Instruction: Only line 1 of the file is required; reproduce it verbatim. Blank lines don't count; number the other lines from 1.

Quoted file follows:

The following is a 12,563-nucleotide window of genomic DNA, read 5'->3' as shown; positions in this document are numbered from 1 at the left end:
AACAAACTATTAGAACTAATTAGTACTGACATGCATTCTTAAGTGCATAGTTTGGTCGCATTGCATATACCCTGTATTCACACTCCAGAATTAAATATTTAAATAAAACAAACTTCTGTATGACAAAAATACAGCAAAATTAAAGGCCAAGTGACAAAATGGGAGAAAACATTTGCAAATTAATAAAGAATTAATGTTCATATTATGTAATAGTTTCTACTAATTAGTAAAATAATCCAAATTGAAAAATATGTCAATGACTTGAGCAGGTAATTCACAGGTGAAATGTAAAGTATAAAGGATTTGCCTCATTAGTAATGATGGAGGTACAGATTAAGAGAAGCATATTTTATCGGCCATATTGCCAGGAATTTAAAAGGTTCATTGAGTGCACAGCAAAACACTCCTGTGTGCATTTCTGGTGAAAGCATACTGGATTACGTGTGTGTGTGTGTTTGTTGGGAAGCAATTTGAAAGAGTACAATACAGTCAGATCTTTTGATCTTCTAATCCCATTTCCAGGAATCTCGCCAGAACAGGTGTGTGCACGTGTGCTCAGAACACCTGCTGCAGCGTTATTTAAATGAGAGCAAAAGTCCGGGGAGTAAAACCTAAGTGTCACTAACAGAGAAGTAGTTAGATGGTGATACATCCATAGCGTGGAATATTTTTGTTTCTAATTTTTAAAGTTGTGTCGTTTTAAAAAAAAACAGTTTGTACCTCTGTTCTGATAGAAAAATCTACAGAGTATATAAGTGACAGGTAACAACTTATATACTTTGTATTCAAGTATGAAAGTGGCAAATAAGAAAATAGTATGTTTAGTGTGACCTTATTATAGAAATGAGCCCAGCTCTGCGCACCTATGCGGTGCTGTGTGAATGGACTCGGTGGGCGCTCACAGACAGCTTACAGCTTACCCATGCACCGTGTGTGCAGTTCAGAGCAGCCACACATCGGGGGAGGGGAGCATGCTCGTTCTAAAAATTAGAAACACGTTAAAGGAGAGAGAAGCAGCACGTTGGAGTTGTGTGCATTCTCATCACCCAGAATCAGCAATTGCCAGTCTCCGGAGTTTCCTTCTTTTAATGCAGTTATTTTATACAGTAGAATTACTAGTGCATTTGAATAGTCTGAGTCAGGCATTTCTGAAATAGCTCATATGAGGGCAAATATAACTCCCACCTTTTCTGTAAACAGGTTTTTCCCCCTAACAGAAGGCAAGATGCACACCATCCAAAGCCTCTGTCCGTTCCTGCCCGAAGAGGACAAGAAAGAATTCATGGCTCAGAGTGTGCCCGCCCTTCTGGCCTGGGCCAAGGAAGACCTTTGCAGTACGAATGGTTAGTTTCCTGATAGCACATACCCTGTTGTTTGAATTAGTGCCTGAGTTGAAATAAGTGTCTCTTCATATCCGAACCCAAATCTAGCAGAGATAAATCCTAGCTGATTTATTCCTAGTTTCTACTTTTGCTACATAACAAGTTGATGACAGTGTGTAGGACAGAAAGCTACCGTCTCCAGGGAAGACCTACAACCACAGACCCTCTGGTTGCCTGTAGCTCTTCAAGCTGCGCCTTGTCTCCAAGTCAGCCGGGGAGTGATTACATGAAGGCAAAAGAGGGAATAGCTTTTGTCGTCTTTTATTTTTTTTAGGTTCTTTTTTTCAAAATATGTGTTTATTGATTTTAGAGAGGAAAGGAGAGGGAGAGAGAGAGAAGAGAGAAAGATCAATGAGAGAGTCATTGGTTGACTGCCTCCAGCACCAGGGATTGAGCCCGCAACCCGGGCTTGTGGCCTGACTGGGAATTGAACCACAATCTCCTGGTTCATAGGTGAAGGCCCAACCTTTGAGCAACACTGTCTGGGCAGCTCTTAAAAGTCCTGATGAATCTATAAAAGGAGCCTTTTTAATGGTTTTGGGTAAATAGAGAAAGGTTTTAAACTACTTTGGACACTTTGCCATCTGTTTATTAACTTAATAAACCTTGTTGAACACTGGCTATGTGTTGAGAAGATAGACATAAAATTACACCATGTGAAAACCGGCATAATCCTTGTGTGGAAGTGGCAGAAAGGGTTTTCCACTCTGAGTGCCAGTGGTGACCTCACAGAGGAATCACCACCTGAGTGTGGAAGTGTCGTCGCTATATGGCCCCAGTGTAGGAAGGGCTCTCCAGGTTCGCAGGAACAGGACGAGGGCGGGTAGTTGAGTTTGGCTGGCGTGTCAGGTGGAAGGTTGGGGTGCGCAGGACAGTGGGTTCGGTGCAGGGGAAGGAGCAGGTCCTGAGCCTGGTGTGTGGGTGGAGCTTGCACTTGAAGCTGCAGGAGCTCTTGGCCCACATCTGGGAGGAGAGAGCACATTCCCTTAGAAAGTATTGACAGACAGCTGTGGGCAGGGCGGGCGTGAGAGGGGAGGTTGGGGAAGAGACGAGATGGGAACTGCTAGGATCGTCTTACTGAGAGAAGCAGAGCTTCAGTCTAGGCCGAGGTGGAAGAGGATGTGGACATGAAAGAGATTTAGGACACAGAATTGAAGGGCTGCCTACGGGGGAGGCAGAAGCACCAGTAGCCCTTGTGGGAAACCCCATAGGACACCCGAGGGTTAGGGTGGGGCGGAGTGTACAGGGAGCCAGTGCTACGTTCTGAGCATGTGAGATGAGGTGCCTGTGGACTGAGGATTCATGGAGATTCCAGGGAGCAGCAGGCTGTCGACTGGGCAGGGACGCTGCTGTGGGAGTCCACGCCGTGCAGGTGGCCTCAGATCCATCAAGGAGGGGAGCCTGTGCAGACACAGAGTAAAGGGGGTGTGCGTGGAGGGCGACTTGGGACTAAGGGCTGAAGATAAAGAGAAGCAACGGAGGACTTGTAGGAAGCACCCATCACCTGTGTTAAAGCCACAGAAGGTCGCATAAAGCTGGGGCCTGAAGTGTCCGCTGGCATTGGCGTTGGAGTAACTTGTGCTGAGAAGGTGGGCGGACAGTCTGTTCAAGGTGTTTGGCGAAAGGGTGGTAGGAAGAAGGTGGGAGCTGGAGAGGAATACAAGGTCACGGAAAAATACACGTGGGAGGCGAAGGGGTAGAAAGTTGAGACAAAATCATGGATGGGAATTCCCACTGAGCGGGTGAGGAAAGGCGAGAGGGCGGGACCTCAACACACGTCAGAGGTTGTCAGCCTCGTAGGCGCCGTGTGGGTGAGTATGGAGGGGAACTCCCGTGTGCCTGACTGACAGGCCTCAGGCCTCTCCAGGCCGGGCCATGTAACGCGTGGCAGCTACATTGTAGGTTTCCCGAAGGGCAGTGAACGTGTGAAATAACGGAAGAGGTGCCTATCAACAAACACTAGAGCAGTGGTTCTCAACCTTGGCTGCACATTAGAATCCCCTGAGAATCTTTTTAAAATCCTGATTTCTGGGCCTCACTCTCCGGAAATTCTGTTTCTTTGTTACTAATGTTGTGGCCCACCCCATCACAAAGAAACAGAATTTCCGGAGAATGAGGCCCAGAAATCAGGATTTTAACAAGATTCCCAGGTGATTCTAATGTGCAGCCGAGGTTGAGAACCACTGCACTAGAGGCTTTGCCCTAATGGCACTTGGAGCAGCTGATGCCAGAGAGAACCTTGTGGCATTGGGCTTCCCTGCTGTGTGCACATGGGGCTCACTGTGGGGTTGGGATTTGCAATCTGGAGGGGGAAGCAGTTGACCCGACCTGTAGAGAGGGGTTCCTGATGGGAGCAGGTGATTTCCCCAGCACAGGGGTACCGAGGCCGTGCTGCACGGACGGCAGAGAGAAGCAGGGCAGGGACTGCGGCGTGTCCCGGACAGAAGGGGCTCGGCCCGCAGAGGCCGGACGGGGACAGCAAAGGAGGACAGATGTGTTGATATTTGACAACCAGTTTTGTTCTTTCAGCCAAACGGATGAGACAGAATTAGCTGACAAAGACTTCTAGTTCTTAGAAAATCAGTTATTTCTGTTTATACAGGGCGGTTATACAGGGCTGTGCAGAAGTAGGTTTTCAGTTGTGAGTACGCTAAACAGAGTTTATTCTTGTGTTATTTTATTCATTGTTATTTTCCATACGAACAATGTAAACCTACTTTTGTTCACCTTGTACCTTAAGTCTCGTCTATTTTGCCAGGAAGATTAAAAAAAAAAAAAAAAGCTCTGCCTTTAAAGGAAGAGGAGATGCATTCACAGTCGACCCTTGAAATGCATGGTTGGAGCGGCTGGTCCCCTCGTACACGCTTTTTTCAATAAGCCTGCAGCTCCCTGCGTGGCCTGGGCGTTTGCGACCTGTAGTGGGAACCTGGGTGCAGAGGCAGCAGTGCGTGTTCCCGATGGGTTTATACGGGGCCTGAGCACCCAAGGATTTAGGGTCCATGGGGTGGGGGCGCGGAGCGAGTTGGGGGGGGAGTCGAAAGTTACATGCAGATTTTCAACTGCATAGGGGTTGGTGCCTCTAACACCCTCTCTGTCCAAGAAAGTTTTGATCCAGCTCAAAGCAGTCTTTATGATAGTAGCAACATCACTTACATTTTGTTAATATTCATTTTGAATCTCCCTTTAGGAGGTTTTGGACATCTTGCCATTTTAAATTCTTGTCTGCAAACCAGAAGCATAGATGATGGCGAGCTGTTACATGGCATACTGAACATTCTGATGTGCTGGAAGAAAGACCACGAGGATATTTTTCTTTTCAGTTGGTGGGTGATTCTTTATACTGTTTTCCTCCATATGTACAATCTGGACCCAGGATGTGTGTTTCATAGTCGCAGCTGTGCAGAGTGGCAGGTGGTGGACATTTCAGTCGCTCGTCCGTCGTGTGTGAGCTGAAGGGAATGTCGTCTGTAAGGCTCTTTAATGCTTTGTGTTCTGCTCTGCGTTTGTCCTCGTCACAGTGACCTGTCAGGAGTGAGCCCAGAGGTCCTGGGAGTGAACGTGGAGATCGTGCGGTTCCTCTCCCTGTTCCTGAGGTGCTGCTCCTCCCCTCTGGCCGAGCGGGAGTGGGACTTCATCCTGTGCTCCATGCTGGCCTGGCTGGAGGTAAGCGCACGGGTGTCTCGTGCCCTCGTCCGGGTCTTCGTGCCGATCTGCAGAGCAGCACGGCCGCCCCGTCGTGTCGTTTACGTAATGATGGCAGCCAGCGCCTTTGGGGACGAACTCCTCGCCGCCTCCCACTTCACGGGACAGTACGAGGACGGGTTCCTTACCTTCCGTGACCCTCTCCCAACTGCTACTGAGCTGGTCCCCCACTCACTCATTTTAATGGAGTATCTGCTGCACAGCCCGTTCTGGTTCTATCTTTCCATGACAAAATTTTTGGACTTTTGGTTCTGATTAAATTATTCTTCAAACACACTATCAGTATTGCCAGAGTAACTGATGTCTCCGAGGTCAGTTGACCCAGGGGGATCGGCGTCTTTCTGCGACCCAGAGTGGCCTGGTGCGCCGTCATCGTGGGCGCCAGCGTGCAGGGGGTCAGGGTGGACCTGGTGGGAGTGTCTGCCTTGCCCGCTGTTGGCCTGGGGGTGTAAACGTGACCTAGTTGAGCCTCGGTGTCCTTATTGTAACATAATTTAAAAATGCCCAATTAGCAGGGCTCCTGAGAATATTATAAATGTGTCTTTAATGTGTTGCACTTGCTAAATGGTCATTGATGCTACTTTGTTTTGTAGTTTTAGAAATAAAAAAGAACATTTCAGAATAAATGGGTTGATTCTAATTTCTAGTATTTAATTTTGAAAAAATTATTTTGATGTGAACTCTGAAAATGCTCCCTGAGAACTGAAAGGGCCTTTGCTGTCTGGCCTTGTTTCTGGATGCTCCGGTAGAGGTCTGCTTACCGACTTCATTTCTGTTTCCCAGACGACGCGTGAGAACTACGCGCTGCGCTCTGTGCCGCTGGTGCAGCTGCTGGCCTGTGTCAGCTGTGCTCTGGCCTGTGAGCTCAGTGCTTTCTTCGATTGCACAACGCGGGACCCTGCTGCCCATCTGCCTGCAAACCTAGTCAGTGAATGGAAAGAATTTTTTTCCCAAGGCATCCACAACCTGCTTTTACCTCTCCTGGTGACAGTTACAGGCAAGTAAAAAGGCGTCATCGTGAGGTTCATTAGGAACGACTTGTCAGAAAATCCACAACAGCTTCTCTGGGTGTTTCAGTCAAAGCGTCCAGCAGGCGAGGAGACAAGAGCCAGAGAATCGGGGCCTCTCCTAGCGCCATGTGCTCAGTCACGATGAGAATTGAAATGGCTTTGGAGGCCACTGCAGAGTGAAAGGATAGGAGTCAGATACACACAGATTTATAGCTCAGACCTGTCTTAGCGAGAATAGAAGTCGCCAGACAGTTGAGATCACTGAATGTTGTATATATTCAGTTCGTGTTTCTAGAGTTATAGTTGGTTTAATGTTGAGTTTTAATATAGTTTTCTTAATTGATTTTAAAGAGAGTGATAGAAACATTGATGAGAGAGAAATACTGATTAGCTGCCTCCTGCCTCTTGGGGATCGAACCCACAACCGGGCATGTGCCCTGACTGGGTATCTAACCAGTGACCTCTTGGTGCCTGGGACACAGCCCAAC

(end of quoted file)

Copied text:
The following is a 12,563-nucleotide window of genomic DNA, read 5'->3' as shown; positions in this document are numbered from 1 at the left end: